if the current outage duration is greater than the minimum reportable outage duration, or if the current quantity of lines affected by the outage is greater than the minimum reportable quantity of lines affected by the outage, or both, then generating a network outage report which associates the network outage with a first graphical indicia.
2. The method of claim 1 wherein the first graphical indicia comprises at least one of highlighting the network outage with a first predesignated color, displaying the network outage in bold, associating the network outage with a first graphical icon, displaying the network outage using a border, displaying the network outage using animated or blinking characters, or any of various combinations thereof, to thereby indicate that the network outage has become an FCC-reportable event.
3. The method of claim 2 further including:
calculating a ratio between the current outage duration and the minimum reportable outage duration, or calculating a ratio between the current quantity of lines affected by the outage and the minimum reportable quantity of lines affected by the outage, or both; and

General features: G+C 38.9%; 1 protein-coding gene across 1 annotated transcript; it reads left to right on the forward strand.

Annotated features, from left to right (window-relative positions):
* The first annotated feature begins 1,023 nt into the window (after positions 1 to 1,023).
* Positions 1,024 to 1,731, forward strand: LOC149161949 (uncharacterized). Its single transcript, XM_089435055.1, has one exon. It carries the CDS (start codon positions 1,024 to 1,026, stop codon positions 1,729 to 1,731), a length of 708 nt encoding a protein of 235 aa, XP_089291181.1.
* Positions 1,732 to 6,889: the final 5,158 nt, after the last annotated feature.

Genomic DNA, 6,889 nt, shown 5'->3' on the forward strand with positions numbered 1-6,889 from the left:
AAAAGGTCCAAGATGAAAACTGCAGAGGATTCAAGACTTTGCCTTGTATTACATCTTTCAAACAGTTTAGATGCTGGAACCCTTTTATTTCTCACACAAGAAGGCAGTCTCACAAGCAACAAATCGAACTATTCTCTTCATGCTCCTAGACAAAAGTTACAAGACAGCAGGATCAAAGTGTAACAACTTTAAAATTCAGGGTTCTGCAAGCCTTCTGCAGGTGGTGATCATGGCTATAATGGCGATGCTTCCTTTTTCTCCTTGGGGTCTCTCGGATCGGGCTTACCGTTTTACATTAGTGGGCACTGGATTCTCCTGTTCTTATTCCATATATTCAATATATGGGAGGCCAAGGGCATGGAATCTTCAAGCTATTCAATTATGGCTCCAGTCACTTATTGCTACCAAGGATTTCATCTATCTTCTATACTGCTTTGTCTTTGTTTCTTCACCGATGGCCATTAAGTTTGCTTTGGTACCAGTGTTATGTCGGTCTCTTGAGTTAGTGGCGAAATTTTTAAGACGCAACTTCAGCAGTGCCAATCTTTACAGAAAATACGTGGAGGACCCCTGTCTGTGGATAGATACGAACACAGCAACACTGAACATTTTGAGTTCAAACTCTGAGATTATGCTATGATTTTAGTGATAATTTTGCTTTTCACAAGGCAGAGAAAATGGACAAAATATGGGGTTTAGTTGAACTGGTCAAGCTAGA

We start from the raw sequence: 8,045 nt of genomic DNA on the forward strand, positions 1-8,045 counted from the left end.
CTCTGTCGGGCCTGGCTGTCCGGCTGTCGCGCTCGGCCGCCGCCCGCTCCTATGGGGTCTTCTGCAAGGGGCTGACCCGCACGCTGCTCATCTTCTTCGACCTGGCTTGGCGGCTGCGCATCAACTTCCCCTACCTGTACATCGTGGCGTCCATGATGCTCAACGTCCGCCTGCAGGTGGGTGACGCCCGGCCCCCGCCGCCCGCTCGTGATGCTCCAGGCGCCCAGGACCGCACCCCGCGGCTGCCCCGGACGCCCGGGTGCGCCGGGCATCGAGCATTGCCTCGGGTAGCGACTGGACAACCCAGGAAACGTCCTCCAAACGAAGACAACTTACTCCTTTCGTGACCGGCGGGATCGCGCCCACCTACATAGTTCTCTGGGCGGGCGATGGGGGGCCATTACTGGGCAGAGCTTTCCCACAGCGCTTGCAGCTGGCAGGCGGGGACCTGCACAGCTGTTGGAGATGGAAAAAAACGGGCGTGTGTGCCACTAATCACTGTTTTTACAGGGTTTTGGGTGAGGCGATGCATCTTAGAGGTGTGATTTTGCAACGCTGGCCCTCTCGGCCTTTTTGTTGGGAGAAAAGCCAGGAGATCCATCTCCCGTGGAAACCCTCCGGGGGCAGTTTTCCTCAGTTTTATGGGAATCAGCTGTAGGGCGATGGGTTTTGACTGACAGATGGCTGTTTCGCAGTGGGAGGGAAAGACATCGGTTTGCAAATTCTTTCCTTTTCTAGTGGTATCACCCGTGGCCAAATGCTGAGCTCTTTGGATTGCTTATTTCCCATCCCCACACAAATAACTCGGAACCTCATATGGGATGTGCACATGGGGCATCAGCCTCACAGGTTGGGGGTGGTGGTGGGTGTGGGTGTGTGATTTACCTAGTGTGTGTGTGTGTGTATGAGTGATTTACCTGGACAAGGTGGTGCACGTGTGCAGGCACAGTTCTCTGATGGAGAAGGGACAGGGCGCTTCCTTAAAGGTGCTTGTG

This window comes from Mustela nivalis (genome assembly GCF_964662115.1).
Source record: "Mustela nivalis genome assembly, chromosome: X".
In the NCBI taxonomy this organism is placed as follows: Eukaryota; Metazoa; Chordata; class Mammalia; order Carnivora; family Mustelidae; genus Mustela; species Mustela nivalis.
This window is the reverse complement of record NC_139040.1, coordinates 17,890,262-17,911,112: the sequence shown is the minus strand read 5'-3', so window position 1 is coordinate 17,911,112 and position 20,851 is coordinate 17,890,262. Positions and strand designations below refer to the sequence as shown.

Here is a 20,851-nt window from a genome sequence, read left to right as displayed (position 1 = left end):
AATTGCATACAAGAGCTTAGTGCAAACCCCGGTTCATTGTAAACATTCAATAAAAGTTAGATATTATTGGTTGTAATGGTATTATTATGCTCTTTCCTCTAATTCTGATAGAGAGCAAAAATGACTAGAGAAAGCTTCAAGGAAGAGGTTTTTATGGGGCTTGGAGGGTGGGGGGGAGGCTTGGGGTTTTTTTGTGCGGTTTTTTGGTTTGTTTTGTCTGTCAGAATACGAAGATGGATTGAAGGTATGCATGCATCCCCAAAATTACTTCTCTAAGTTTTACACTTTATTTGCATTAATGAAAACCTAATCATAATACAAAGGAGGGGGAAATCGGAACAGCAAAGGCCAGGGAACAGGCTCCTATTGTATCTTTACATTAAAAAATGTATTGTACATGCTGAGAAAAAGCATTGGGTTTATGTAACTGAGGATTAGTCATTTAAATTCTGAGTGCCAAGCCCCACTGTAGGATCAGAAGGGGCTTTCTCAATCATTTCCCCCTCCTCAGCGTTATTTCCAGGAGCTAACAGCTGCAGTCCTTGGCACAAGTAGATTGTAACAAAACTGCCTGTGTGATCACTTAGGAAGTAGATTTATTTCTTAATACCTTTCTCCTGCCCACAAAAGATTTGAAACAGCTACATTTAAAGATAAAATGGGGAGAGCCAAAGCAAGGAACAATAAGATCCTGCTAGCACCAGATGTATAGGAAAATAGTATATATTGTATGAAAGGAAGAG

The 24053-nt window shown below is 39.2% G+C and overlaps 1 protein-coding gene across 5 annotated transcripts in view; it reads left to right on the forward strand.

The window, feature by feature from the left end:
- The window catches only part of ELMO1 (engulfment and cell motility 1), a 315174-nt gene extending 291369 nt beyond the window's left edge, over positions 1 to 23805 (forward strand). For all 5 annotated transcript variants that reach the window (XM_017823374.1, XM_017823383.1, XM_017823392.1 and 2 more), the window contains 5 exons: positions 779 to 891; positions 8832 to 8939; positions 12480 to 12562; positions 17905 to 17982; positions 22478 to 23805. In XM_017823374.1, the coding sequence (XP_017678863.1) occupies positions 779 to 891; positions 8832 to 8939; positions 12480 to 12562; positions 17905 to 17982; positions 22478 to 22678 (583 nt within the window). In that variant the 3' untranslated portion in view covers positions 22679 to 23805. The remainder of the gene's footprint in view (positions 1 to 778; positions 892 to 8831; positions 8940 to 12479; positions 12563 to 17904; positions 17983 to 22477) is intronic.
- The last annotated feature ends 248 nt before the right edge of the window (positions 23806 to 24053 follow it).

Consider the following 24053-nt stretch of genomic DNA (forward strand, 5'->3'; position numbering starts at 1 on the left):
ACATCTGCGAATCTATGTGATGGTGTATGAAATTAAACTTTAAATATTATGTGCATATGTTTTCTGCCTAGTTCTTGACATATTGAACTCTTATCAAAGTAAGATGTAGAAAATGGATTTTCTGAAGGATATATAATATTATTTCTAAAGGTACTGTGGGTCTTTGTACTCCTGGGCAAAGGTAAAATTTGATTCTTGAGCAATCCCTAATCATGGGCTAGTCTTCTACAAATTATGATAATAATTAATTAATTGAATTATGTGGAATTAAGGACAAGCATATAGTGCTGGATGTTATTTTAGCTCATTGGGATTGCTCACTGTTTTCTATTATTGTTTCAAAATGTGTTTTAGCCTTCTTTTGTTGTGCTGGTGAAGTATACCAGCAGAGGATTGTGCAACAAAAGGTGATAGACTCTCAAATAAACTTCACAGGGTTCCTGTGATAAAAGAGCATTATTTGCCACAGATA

if the ratio exceeds a user-defined, pre-reportable threshold but is less than one, then generating a network outage report which associates the network outage with a second graphical indicia.
4. The method of claim 3 wherein the second graphical indicia comprises at least one of highlighting the network outage with a second predesignated color, displaying the network outage in bold, associating the network outage with a second graphical icon, displaying the network outage using a border, displaying the network outage using animated or blinking characters, or any of various combinations thereof, to thereby indicate that the network outage is about to become an FCC-reportable event.
5. The method of claim 4 further including using the network outage information and the reportable event threshold to predict a date and a time when the network outage will become a reportable network outage.
6. The method of claim 1 further including displaying the network outage report.
7. The method of claim 1 further including printing the network outage report.
8. A computer program product for generating network outage reports, the computer program product comprising a storage medium readable by a processing circuit and storing instructions for execution by the processing circuit for facilitating a method comprising: